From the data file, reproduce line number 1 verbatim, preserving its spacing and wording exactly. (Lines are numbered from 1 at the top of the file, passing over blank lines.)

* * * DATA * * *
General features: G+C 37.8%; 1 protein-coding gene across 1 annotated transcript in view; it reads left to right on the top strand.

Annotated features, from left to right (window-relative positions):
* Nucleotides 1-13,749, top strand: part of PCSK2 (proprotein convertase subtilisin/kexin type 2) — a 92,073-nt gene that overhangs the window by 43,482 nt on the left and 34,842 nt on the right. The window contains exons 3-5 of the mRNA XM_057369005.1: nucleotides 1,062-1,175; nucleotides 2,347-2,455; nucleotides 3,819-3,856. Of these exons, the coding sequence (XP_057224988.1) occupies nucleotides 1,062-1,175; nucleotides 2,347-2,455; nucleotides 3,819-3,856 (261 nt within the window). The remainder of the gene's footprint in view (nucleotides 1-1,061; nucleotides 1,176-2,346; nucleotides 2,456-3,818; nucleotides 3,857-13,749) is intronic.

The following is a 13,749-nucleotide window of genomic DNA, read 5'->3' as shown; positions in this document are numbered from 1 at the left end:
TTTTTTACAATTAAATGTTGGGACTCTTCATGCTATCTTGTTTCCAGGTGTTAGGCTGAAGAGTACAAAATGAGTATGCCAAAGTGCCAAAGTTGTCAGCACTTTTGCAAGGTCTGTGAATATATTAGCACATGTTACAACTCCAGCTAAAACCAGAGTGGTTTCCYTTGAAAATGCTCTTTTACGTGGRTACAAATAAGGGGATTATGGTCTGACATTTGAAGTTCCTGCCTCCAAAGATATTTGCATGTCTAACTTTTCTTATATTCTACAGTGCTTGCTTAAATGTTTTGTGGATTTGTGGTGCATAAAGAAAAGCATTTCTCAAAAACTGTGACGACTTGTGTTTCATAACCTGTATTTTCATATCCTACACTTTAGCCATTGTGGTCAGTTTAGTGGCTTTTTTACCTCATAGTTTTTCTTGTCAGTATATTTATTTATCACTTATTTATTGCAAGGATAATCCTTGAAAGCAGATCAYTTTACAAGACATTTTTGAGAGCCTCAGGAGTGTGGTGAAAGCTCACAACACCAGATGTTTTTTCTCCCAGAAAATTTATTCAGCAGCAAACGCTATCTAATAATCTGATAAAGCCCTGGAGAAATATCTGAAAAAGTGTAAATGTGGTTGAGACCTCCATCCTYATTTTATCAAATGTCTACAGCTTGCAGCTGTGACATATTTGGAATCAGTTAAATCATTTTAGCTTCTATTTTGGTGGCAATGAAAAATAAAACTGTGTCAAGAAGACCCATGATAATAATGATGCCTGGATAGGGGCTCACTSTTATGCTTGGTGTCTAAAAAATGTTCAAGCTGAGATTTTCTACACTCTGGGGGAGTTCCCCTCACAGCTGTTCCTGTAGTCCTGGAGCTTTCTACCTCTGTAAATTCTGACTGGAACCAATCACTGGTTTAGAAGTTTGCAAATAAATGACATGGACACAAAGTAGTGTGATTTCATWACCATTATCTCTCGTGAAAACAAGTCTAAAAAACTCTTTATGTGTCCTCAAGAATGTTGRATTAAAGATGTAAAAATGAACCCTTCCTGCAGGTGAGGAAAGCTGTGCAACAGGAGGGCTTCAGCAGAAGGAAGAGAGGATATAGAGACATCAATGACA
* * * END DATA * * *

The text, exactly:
General features: G+C 37.8%; 1 protein-coding gene across 1 annotated transcript in view; it reads left to right on the top strand.